Bruce Louden presents Aeneas as "type": The sole virtuous individual (or family) spared from general destruction, following the mytheme of Utnapishtim, Baucis and Philemon, Noah, and Lot. Pseudo-Apollodorus in his Bibliotheca explains that "... the Greeks [spared] him alone, on account of his piety."
Other sources edit
The Roman mythographer Gaius Julius Hyginus (c. 64 BCE – CE 17) in his Fabulae credits Aeneas with killing 28 enemies in the Trojan War. Aeneas also appears in the Trojan narratives attributed to Dares Phrygius and Dictys of Crete.
Roman myth and literature edit
The history of Aeneas was continued by Roman authors. One influential source was the account of Rome's founding in Cato the Elder's Origines. The Aeneas legend was well known in Virgil's day and appeared in various historical works, including the Roman Antiquities of the Greek historian Dionysius of Halicarnassus (relying on Marcus Terentius Varro), Ab Urbe Condita by Livy (probably dependent on Quintus Fabius Pictor, fl. 200 BCE), and Gnaeus Pompeius Trogus (now extant only in an epitome by Justin).
Virgil's Aeneid edit
The Aeneid explains that Aeneas is one of the few Trojans who were not killed or enslaved when Troy fell. Aeneas, after being commanded by the gods to flee, gathered a group, collectively known as the Aeneads, who then traveled to Italy and became progenitors of the Romans. The Aeneads included Aeneas's trumpeter Misenus, his father Anchises, his friends Achates, Sergestus, and Acmon, the healer Iapyx, the helmsman Palinurus, and his son Ascanius (also known as Iulus, Julus, or Ascanius Julius). He carried with him the Lares and Penates, the statues of the household gods of Troy, and transplanted them to Italy.
After a brief but fierce storm sent up against the group at Juno's request, Aeneas and his fleet made landfall at Carthage after six years of wanderings. Aeneas had a year-long affair with the Carthaginian queen Dido (also known as Elissa), who proposed that the Trojans settle in her land and that she and Aeneas reign jointly over their peoples. A marriage of sorts was arranged between Dido and Aeneas at the instigation of Juno, who was told that her favorite city would eventually be defeated by the Trojans' descendants. Aeneas's mother Venus (the Roman adaptation of Aphrodite) realized that her son and his company needed a temporary respite to reinforce themselves for the journey to come. However, the messenger god Mercury was sent by Jupiter and Venus to remind Aeneas of his journey and his purpose, compelling him to leave secretly. When Dido learned of this, she uttered a curse that would forever pit Carthage against Rome, an enmity that would culminate in the Punic Wars. She then committed suicide by stabbing herself with the same sword she gave Aeneas when they first met.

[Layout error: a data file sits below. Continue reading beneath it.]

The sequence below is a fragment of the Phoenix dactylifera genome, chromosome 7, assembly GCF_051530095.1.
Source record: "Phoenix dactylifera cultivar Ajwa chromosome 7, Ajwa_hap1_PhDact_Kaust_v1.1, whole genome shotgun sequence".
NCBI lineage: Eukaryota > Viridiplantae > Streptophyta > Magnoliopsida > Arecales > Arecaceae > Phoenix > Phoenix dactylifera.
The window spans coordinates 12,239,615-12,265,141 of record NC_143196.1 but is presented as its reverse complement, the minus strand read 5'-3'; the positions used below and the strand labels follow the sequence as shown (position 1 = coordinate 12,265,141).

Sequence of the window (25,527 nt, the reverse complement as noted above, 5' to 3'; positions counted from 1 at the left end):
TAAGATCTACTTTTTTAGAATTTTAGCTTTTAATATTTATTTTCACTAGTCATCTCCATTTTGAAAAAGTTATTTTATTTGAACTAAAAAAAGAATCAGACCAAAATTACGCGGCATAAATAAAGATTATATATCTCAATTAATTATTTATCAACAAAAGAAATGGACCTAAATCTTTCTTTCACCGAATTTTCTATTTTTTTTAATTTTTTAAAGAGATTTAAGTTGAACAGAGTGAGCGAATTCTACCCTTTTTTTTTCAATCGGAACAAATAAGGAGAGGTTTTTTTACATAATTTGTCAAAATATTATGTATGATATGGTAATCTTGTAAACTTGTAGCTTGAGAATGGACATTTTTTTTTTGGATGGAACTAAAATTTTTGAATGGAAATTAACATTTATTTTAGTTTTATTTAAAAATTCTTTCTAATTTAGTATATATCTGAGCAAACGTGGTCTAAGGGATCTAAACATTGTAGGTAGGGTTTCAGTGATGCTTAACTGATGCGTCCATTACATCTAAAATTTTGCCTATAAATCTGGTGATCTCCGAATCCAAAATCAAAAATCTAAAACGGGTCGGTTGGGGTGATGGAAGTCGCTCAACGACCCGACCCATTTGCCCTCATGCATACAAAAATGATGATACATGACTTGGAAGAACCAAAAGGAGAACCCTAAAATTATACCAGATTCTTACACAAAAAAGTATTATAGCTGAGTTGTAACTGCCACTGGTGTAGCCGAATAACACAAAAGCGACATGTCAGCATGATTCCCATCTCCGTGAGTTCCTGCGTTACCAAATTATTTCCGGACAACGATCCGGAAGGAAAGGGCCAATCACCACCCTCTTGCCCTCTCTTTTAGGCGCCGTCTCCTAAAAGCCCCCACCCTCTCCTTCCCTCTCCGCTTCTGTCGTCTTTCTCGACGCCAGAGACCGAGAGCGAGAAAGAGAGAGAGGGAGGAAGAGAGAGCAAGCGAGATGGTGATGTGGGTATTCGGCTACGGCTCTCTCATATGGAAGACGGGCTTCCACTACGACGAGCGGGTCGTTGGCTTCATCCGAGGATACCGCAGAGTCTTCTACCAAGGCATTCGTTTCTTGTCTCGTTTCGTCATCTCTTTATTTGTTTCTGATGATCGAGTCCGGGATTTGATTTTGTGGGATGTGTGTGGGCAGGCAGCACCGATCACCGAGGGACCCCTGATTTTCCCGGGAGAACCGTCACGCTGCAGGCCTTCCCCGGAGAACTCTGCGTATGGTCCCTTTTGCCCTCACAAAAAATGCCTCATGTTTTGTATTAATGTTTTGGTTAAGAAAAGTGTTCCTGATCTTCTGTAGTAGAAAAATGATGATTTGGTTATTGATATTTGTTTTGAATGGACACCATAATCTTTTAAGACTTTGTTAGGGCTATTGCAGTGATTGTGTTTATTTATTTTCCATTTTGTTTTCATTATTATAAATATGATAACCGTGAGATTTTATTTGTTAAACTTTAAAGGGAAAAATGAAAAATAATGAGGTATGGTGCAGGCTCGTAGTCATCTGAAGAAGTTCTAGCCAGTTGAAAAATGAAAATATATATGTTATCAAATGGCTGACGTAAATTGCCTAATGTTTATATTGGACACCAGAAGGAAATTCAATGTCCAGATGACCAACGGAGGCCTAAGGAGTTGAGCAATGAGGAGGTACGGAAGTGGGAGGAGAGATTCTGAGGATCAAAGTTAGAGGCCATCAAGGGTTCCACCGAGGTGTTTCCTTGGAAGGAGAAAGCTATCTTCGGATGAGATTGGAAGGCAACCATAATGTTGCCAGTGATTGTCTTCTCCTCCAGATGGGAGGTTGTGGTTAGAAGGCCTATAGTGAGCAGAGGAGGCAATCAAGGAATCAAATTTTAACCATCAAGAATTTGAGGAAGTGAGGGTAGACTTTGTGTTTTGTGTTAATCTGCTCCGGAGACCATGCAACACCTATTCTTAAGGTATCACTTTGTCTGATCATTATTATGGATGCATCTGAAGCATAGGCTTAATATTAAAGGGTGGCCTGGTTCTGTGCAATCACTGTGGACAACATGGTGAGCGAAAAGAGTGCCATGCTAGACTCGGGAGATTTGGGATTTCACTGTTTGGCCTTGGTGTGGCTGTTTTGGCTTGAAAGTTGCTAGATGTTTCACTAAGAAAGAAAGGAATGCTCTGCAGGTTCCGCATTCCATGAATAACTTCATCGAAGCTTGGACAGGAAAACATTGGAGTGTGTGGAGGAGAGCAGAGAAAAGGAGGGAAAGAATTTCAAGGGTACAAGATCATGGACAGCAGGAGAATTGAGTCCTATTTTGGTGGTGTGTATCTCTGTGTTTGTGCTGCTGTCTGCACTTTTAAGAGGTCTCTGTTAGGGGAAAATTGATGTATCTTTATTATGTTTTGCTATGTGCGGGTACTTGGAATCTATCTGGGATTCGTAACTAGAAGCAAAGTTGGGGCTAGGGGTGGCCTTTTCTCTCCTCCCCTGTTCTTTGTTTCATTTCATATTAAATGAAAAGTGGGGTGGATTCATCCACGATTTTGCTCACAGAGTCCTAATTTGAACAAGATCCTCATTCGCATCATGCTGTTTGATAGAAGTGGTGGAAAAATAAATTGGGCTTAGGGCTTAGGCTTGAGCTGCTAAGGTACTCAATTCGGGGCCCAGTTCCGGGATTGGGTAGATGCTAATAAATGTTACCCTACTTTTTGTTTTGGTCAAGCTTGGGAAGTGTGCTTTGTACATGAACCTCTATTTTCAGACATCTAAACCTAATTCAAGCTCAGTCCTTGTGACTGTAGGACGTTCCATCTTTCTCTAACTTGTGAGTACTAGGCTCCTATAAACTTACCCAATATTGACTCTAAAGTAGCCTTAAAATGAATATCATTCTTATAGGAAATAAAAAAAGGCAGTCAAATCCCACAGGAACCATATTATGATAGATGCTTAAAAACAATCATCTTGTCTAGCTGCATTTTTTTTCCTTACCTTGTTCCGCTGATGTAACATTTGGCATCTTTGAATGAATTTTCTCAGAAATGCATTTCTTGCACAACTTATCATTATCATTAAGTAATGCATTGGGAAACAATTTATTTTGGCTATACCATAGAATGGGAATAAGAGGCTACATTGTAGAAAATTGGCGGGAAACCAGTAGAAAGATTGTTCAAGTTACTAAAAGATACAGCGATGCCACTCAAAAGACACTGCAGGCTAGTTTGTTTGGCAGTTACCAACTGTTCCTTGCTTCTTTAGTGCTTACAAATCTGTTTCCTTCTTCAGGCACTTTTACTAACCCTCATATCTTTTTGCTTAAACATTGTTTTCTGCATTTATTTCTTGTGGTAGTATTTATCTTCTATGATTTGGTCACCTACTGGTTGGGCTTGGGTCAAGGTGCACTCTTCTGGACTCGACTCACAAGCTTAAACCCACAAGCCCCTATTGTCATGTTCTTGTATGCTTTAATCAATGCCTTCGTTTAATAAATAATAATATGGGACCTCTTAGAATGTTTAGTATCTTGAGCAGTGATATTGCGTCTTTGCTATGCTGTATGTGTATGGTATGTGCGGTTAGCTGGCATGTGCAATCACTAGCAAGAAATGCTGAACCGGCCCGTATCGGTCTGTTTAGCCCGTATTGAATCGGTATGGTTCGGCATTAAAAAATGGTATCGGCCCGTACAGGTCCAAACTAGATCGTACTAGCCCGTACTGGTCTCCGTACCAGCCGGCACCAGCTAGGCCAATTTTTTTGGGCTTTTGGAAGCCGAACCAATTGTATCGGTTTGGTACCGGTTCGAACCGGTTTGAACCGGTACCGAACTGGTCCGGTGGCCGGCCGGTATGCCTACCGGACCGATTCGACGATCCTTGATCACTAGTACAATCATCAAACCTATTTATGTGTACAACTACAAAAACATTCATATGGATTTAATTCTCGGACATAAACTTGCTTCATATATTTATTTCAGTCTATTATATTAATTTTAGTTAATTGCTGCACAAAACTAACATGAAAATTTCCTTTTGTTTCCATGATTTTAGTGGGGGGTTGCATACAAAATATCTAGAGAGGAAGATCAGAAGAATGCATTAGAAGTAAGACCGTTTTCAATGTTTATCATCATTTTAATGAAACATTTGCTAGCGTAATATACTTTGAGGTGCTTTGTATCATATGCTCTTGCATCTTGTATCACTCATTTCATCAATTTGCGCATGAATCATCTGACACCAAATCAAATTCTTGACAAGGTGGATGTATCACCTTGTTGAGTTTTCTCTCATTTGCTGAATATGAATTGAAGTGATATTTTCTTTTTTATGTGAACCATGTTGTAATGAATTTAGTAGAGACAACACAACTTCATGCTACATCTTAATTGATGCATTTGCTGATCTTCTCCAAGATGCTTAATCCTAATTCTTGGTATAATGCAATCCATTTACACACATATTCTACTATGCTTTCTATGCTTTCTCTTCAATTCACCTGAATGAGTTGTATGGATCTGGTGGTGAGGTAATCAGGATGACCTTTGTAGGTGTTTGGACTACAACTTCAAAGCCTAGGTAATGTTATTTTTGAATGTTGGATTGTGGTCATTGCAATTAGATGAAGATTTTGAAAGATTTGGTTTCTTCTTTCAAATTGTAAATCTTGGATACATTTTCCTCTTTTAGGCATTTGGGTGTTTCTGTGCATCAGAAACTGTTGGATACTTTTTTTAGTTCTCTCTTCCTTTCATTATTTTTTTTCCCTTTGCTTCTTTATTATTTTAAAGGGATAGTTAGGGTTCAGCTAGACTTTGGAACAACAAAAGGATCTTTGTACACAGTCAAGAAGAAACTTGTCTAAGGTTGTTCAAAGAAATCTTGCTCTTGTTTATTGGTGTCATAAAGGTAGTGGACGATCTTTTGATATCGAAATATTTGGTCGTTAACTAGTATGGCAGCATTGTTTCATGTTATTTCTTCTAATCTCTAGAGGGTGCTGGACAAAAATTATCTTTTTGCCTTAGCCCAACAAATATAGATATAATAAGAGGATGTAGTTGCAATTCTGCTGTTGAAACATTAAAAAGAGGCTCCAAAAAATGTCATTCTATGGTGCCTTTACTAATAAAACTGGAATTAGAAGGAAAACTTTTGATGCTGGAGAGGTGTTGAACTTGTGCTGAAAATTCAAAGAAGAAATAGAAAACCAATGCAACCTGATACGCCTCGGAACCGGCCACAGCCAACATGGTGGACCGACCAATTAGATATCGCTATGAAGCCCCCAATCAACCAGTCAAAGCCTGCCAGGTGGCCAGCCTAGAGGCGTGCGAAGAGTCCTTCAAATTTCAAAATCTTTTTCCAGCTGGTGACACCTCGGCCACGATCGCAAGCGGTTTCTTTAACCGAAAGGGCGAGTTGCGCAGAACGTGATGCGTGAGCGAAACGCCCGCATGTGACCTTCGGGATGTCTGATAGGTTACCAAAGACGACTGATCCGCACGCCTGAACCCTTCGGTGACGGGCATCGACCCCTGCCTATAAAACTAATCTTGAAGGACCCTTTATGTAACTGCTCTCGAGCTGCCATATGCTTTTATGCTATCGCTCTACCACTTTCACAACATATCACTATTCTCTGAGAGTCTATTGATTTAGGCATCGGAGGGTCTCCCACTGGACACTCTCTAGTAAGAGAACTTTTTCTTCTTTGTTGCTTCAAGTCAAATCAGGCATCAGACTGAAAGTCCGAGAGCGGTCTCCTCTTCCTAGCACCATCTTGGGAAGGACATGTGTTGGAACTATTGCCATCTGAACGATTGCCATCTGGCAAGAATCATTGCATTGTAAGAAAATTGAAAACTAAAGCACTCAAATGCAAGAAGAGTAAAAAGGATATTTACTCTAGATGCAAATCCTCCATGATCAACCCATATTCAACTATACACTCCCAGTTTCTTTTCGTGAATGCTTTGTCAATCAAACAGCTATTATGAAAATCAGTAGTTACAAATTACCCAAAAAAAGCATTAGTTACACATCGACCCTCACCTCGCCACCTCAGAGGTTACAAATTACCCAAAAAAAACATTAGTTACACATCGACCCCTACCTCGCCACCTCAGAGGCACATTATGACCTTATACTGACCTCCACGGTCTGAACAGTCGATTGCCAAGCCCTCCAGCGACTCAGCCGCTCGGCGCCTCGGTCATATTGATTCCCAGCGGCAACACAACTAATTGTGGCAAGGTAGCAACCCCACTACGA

After the sojourn in Carthage, the Trojans returned to Sicily where Aeneas organized funeral games to honor his father, who had died a year before. The company traveled on and landed on the western coast of Italy. Aeneas descended into the underworld where he met Dido (who turned away from him to return to her husband) and his father, who showed him the future of his descendants and thus the history of Rome.
Latinus, king of the Latins, welcomed Aeneas's army of exiled Trojans and let them reorganize their lives in Latium. His daughter Lavinia had been promised to Turnus, king of the Rutuli, but Latinus received a prophecy that Lavinia would be betrothed to one from another land – namely, Aeneas. Latinus heeded the prophecy, and Turnus consequently declared war on Aeneas at the urging of Juno, who was aligned with King Mezentius of the Etruscans and Queen Amata of the Latins. Aeneas's forces prevailed. Turnus was killed, and Virgil's account ends abruptly.
Other sources edit
The rest of Aeneas's biography is gleaned from other ancient sources, including Livy and Ovid's Metamorphoses. According to Livy, Aeneas was victorious but Latinus died in the war. Aeneas founded the city of Lavinium, named after his wife. He later welcomed Dido's sister, Anna Perenna, who then committed suicide after learning of Lavinia's jealousy. After Aeneas's death, Venus asked Jupiter to make her son immortal. Jupiter agreed. The river god Numicus cleansed Aeneas of all his mortal parts and Venus anointed him with ambrosia and nectar, making him a god. Aeneas was recognized as the god Jupiter Indiges.
English mythology edit
This section needs additional citations for verification. (January 2023)
The English once widely claimed as history, an original peopling of their island – prior to the event, a land only of fantastical giants – by descendants of Aeneas, though even in the time of the Renaissance, a non-English audience as well at least one English writer found details of the stories less than convincing.
The island known later as Great Britain, was also previously known as Alba, similarity of name supporting connection to the city of Alba in Italy, said to have been built by Alcanius, son of Aeneas, and third ruler of the Latins after Latinus, being either his grandson or step-grandson.